Wedding Dress Texts, Racism Allegations & The Villainous Queen Consort: Key Takeaways From New Prince Harry Memoir ‘Spare’

The wait is over. Prince Harry’s memoir Spare hits bookshelves today (barring Spain where it was accidentally published late last week) and the public is braced for revelations galore, with some reported to be queueing outside bookshops from its midnight release. But Harry hasn’t exactly kept himself out of the public eye over the past week and several of these major revelations have already been leaked, teased or discussed via tell-all interviews with ITV and CBS.

Below we summarize the most shocking before our International Editor-at-Large Baz Bamigboye publishes his review later this week.

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Wedding dress texts

One of the early extracts to have emerged from the book this morning catching the media’s eye concerns a row between Harry’s wife Meghan Markle and brother William’s wife Kate Middleton. Speculation has risen and risen about varying rifts between the two since the Harry and Meghan Oprah Winfrey interview two years ago and the extract backs this up, while also demonstrating a surprising level of privacy invasion from the author. Harry writes that he arrived home to find his wife “sobbing on the floor” following the exchange that came at a time when Markle’s relationship with father Thomas Markle was breaking down. The rift occurred after Middleton’s daughter Princess Charlotte was left “crying” having tried on the dress she was due to wear to Prince Harry’s wedding, further exacerbated by Middleton’s refusal to visit Markle’s tailor after Markle had taken a day to respond as she was in the midst . Cue an angry text exchange. The passage is likely to leave the future King and his wife in an even fouler mood – especially given it includes reference to their daughter and reveals private text messages – and is demonstrative of the lengths Harry has gone to demonstrate the ill feeling within the family at the time of his marriage.

The dog bowl incident

In an extraordinary passage leaked to The Guardian late last week, Harry recounts an incident at his Nottingham Cottage in which his brother William physically pushes him onto a dog bowl, leaving him with scars on his back. This came after William described Harry’s wife as “difficult,” “rude” and “abrasive,” (more on that later) the Duke of Sussex says. The incident is described in detail in the book and paints a picture of a once-close sibling relationship left in tatters. Harry confirmed the incident during his interviews with CBS’ Anderson Cooper and ITV’s Tom Bradby and used the example to draw a dividing line between his and William’s headspace. Harry told Bradby he had “seen a red mist in William” before he had been pushed, but he chose not to fight back as therapy sessions “helped me control that anger and frustration.” And in what has become an incredibly common theme over the past week, Harry told Cooper that William had been “consuming a lot of the tabloid press, a lot of the stories” at the time, leading him to believe “a few issues, which were not based on reality.” The incident’s re-telling became a starting point for further discussion between Harry and his interviewees over his disintegrating relationship with Britain’s future King.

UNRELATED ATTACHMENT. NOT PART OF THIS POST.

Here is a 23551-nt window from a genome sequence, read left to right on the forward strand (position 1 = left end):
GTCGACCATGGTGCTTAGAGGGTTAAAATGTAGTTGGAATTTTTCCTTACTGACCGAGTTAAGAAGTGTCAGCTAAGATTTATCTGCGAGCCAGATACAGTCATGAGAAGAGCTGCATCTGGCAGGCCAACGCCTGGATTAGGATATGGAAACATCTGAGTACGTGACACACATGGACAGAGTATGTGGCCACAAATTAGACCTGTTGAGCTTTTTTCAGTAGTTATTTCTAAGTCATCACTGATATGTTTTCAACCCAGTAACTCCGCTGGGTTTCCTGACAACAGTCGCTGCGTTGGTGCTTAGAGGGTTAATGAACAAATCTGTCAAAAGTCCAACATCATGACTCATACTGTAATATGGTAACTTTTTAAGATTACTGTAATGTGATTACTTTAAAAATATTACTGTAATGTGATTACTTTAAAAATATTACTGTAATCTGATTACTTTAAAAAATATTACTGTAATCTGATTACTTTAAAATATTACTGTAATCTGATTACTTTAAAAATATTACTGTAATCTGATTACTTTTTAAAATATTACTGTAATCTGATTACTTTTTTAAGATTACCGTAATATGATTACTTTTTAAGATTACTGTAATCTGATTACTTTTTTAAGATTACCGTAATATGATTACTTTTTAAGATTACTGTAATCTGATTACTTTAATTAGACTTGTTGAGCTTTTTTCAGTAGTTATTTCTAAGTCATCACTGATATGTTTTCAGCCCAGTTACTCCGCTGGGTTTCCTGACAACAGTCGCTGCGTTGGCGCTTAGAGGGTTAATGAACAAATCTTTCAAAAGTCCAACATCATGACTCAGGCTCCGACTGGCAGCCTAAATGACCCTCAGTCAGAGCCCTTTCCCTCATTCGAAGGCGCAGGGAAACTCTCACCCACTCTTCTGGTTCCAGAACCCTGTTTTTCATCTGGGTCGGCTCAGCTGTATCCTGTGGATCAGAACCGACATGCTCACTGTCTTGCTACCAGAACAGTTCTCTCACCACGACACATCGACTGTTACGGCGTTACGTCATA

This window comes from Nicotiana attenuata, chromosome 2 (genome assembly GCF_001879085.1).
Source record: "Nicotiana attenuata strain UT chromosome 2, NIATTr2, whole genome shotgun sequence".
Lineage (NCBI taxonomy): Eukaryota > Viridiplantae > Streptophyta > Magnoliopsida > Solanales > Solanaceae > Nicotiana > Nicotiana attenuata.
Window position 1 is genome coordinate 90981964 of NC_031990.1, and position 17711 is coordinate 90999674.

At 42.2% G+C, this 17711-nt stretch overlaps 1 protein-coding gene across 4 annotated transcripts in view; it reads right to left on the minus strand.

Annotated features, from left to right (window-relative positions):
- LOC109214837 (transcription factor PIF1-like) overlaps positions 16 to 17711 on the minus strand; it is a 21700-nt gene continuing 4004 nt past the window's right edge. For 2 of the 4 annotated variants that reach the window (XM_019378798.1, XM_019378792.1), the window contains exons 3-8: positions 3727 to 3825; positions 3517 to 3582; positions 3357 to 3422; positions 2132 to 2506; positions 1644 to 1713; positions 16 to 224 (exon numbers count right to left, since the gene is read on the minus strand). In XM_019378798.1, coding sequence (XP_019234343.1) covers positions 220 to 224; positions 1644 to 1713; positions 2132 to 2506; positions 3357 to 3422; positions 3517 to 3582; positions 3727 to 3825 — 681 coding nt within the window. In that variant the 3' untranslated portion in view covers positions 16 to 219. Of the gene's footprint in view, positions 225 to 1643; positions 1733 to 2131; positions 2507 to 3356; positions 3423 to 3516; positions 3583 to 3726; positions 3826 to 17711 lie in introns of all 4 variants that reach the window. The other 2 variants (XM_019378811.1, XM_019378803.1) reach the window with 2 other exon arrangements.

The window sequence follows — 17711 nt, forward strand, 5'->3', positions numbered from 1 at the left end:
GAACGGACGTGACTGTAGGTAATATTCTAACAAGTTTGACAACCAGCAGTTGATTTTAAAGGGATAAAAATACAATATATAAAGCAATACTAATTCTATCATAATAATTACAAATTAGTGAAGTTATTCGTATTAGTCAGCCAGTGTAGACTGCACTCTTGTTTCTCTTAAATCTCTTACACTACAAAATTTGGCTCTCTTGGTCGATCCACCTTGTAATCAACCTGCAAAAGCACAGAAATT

“Briefings, leakings and plantings”

One major talking point to emerge from the ITV interview was Harry’s strong-to-the-point-of-hitting-you-on-the-head hint that the Royal Family has been leaking stories about him to the tabloids in order to protect itself. While the Prince declared that taking the tabloids down a peg or two is a lifelong ambition (he is currently actively pursuing three lawsuits against media organizations), other members of his family are happy to “brief, leak and plant” about his and his wife’s private lives, he said, in an extraordinary broadside. Pushed by Bradby on why he has been so relentlessly public with his story over the past few weeks, Harry said “the level of planting from other members of means in my mind they have written countless books.” He chided some for “getting into bed with the devil”, aka the British tabloid media, in order to rehabilitate their image, as he hinted at the way in which information about his life has been traded for protection.